What is the use of "ciò" in the sentence? In translation over dictionary it means "that" or "it", but as a conjunction, pronoun, or demonstrative? Since I've seen some other words as conjunction and demonstrative in Italian, then I guess it must be pronoun, but with which usage?

2 Answers 2


It is a masculine pronoun, only singular, and it indicates or replaces the noun of a thing, generally referred as a verb or a phrase, it can be both subject and complement.

It has neutral value and it is mostly used with the relative che : chiedimi ciò che vuoi. In the past it could refer to plural nouns and people names used in conjunction to the verb essere (v. cioè). With meaning and particular usages: a ciò, a questo fine, a tal fine; a ciò che (v. acciocché); da ciò, appropriate, suitable to the thing or to the aim you're talking about: Ma non eran da ciò le proprie penne (Dante); and in conjunctive expressions: per ciò (v. perciò), per ciò che (v. perciocché); or adversative: con tutto ciò, ciò nonostante, ciò nondimeno. (Treccani)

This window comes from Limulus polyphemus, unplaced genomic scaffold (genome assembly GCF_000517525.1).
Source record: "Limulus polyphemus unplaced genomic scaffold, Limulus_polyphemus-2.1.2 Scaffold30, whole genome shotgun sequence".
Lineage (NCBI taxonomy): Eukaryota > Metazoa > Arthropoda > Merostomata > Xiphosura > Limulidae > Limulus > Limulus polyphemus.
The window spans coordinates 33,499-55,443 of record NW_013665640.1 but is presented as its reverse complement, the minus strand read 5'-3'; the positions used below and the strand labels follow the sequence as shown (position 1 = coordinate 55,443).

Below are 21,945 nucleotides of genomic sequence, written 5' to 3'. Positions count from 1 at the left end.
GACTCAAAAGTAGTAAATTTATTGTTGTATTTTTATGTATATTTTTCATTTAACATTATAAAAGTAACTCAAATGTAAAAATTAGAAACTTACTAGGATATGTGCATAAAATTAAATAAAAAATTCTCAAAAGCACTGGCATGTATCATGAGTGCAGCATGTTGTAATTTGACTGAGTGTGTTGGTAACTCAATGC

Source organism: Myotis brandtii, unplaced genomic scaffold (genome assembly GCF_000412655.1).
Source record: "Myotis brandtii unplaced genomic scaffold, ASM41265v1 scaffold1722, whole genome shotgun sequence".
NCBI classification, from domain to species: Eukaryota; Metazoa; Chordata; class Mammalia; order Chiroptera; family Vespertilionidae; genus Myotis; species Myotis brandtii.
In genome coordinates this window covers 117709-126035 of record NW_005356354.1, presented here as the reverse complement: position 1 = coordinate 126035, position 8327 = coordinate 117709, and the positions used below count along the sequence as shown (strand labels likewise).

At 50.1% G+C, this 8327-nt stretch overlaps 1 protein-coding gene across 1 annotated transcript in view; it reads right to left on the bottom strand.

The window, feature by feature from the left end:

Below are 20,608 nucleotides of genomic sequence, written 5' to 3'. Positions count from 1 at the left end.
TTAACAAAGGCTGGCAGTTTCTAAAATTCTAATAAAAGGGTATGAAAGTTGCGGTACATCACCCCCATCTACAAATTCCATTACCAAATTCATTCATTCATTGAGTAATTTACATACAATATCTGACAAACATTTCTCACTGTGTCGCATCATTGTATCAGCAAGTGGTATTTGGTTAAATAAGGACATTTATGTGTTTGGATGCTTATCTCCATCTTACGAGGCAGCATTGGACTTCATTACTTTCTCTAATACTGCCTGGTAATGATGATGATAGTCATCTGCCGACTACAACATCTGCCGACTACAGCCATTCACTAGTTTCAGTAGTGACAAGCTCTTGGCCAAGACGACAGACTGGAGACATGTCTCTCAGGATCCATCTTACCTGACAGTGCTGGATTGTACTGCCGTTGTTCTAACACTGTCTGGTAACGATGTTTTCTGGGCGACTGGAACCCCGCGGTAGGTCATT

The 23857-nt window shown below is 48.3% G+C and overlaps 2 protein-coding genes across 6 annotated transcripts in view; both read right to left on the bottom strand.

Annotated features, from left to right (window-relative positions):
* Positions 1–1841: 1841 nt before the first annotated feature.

It can be used as questa cosa (this thing), quella cosa (that thing):

Tutto ciò è vero: that's all true.
Parlammo a lungo di ciò che gli era accaduto: we talked a lot about what happened to him.
Hai fatto ciò che ho detto?: have you done what I told you?

  • Is "Tutto questo/quello è vero" wrong? I can not perceive the difference between "quello" and "ciò". Commented Aug 28, 2019 at 15:55

Just adding some tips about usage of ciò: in most of the cases you can replace ciò by quello, specially in spoken Italian:

A says something, B responds: Ciò è vero. Però devi tenere presente che.... (That's true. However you should also take into account...).

Non sono d'accordo con ciò/quello che hai appena detto I don't agree with what you just said

Tutto ciò/quello che... All that...

Tutto ciò/quello che so è che.... All I know is that...

Your Answer

By clicking “Post Your Answer”, you agree to our terms of service and acknowledge you have read our privacy policy.

Not the answer you're looking for? Browse other questions tagged or ask your own question.